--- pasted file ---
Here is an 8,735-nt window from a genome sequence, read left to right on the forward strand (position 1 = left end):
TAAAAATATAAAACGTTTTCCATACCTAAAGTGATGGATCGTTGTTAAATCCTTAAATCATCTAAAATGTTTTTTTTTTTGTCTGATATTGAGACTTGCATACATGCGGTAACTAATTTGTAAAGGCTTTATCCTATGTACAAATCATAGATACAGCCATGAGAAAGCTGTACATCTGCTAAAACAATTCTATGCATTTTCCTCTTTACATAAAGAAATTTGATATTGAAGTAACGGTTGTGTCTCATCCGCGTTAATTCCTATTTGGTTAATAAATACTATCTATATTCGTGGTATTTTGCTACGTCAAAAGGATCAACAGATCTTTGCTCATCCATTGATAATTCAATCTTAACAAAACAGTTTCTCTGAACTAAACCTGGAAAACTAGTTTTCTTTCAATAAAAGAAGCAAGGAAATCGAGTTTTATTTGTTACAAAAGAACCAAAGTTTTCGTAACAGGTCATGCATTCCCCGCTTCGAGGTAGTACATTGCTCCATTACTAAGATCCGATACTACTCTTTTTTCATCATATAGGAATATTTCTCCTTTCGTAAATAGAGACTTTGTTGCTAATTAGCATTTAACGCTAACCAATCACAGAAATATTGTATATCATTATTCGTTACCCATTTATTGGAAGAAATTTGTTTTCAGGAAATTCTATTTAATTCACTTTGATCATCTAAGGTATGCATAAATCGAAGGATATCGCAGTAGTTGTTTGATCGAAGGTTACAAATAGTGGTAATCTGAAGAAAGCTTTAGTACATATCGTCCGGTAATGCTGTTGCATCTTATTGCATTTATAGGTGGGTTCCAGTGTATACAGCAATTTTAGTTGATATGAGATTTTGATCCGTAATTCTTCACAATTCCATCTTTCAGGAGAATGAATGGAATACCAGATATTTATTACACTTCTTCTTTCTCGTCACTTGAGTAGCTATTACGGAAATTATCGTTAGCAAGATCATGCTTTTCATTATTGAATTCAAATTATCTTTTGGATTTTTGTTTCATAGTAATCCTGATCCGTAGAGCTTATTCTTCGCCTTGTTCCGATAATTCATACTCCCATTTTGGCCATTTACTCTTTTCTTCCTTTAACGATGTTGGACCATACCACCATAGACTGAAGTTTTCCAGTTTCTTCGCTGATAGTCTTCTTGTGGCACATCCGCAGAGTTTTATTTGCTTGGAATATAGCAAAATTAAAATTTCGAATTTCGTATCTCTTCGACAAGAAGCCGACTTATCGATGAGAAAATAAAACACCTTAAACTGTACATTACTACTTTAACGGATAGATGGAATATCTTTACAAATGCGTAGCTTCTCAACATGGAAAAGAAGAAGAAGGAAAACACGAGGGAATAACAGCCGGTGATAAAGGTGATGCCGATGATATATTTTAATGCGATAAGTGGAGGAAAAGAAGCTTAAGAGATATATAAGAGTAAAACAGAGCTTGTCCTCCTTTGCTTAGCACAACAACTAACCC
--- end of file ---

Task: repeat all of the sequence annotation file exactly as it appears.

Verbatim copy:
Here is an 8,735-nt window from a genome sequence, read left to right on the forward strand (position 1 = left end):
TAAAAATATAAAACGTTTTCCATACCTAAAGTGATGGATCGTTGTTAAATCCTTAAATCATCTAAAATGTTTTTTTTTTTGTCTGATATTGAGACTTGCATACATGCGGTAACTAATTTGTAAAGGCTTTATCCTATGTACAAATCATAGATACAGCCATGAGAAAGCTGTACATCTGCTAAAACAATTCTATGCATTTTCCTCTTTACATAAAGAAATTTGATATTGAAGTAACGGTTGTGTCTCATCCGCGTTAATTCCTATTTGGTTAATAAATACTATCTATATTCGTGGTATTTTGCTACGTCAAAAGGATCAACAGATCTTTGCTCATCCATTGATAATTCAATCTTAACAAAACAGTTTCTCTGAACTAAACCTGGAAAACTAGTTTTCTTTCAATAAAAGAAGCAAGGAAATCGAGTTTTATTTGTTACAAAAGAACCAAAGTTTTCGTAACAGGTCATGCATTCCCCGCTTCGAGGTAGTACATTGCTCCATTACTAAGATCCGATACTACTCTTTTTTCATCATATAGGAATATTTCTCCTTTCGTAAATAGAGACTTTGTTGCTAATTAGCATTTAACGCTAACCAATCACAGAAATATTGTATATCATTATTCGTTACCCATTTATTGGAAGAAATTTGTTTTCAGGAAATTCTATTTAATTCACTTTGATCATCTAAGGTATGCATAAATCGAAGGATATCGCAGTAGTTGTTTGATCGAAGGTTACAAATAGTGGTAATCTGAAGAAAGCTTTAGTACATATCGTCCGGTAATGCTGTTGCATCTTATTGCATTTATAGGTGGGTTCCAGTGTATACAGCAATTTTAGTTGATATGAGATTTTGATCCGTAATTCTTCACAATTCCATCTTTCAGGAGAATGAATGGAATACCAGATATTTATTACACTTCTTCTTTCTCGTCACTTGAGTAGCTATTACGGAAATTATCGTTAGCAAGATCATGCTTTTCATTATTGAATTCAAATTATCTTTTGGATTTTTGTTTCATAGTAATCCTGATCCGTAGAGCTTATTCTTCGCCTTGTTCCGATAATTCATACTCCCATTTTGGCCATTTACTCTTTTCTTCCTTTAACGATGTTGGACCATACCACCATAGACTGAAGTTTTCCAGTTTCTTCGCTGATAGTCTTCTTGTGGCACATCCGCAGAGTTTTATTTGCTTGGAATATAGCAAAATTAAAATTTCGAATTTCGTATCTCTTCGACAAGAAGCCGACTTATCGATGAGAAAATAAAACACCTTAAACTGTACATTACTACTTTAACGGATAGATGGAATATCTTTACAAATGCGTAGCTTCTCAACATGGAAAAGAAGAAGAAGGAAAACACGAGGGAATAACAGCCGGTGATAAAGGTGATGCCGATGATATATTTTAATGCGATAAGTGGAGGAAAAGAAGCTTAAGAGATATATAAGAGTAAAACAGAGCTTGTCCTCCTTTGCTTAGCACAACAACTAACCC